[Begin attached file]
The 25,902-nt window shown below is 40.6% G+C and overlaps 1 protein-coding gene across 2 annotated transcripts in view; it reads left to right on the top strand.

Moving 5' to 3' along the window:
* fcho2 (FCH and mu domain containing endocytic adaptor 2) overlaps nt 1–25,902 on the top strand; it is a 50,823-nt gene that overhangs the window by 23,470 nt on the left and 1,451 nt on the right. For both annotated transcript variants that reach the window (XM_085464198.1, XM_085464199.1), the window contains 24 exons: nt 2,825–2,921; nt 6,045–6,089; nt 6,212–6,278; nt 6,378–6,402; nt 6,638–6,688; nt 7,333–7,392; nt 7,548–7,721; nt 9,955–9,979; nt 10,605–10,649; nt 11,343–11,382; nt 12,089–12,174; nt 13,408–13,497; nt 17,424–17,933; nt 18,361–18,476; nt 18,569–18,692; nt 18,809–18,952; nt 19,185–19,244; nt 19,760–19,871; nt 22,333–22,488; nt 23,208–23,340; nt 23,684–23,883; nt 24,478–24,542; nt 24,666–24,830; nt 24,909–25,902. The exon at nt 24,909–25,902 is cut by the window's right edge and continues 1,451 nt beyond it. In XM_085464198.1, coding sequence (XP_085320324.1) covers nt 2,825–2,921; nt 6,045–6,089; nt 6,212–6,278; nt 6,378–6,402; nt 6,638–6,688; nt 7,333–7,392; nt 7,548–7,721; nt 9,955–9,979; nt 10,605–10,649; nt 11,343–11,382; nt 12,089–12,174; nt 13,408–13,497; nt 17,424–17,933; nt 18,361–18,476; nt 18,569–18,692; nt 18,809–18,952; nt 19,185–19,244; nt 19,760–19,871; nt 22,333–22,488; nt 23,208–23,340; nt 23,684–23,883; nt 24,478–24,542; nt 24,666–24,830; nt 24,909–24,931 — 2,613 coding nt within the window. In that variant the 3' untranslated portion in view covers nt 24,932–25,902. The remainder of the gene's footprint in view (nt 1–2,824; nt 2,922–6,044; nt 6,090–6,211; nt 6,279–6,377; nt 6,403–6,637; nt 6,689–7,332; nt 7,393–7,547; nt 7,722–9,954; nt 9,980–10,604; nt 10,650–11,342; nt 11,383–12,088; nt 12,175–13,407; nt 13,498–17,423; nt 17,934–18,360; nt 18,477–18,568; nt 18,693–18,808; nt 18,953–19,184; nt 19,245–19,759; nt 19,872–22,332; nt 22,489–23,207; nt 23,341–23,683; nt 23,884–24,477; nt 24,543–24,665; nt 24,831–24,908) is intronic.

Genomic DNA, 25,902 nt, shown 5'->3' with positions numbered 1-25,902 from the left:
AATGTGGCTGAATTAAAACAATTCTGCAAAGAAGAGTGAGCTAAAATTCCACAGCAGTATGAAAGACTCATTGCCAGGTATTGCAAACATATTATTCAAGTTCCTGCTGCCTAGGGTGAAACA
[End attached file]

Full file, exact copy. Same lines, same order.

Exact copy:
The 25,902-nt window shown below is 40.6% G+C and overlaps 1 protein-coding gene across 2 annotated transcripts in view; it reads left to right on the top strand.

Moving 5' to 3' along the window:
* fcho2 (FCH and mu domain containing endocytic adaptor 2) overlaps nt 1–25,902 on the top strand; it is a 50,823-nt gene that overhangs the window by 23,470 nt on the left and 1,451 nt on the right. For both annotated transcript variants that reach the window (XM_085464198.1, XM_085464199.1), the window contains 24 exons: nt 2,825–2,921; nt 6,045–6,089; nt 6,212–6,278; nt 6,378–6,402; nt 6,638–6,688; nt 7,333–7,392; nt 7,548–7,721; nt 9,955–9,979; nt 10,605–10,649; nt 11,343–11,382; nt 12,089–12,174; nt 13,408–13,497; nt 17,424–17,933; nt 18,361–18,476; nt 18,569–18,692; nt 18,809–18,952; nt 19,185–19,244; nt 19,760–19,871; nt 22,333–22,488; nt 23,208–23,340; nt 23,684–23,883; nt 24,478–24,542; nt 24,666–24,830; nt 24,909–25,902. The exon at nt 24,909–25,902 is cut by the window's right edge and continues 1,451 nt beyond it. In XM_085464198.1, coding sequence (XP_085320324.1) covers nt 2,825–2,921; nt 6,045–6,089; nt 6,212–6,278; nt 6,378–6,402; nt 6,638–6,688; nt 7,333–7,392; nt 7,548–7,721; nt 9,955–9,979; nt 10,605–10,649; nt 11,343–11,382; nt 12,089–12,174; nt 13,408–13,497; nt 17,424–17,933; nt 18,361–18,476; nt 18,569–18,692; nt 18,809–18,952; nt 19,185–19,244; nt 19,760–19,871; nt 22,333–22,488; nt 23,208–23,340; nt 23,684–23,883; nt 24,478–24,542; nt 24,666–24,830; nt 24,909–24,931 — 2,613 coding nt within the window. In that variant the 3' untranslated portion in view covers nt 24,932–25,902. The remainder of the gene's footprint in view (nt 1–2,824; nt 2,922–6,044; nt 6,090–6,211; nt 6,279–6,377; nt 6,403–6,637; nt 6,689–7,332; nt 7,393–7,547; nt 7,722–9,954; nt 9,980–10,604; nt 10,650–11,342; nt 11,383–12,088; nt 12,175–13,407; nt 13,498–17,423; nt 17,934–18,360; nt 18,477–18,568; nt 18,693–18,808; nt 18,953–19,184; nt 19,245–19,759; nt 19,872–22,332; nt 22,489–23,207; nt 23,341–23,683; nt 23,884–24,477; nt 24,543–24,665; nt 24,831–24,908) is intronic.

Genomic DNA, 25,902 nt, shown 5'->3' with positions numbered 1-25,902 from the left:
AATGTGGCTGAATTAAAACAATTCTGCAAAGAAGAGTGAGCTAAAATTCCACAGCAGTATGAAAGACTCATTGCCAGGTATTGCAAACATATTATTCAAGTTCCTGCTGCCTAGGGTGAAACA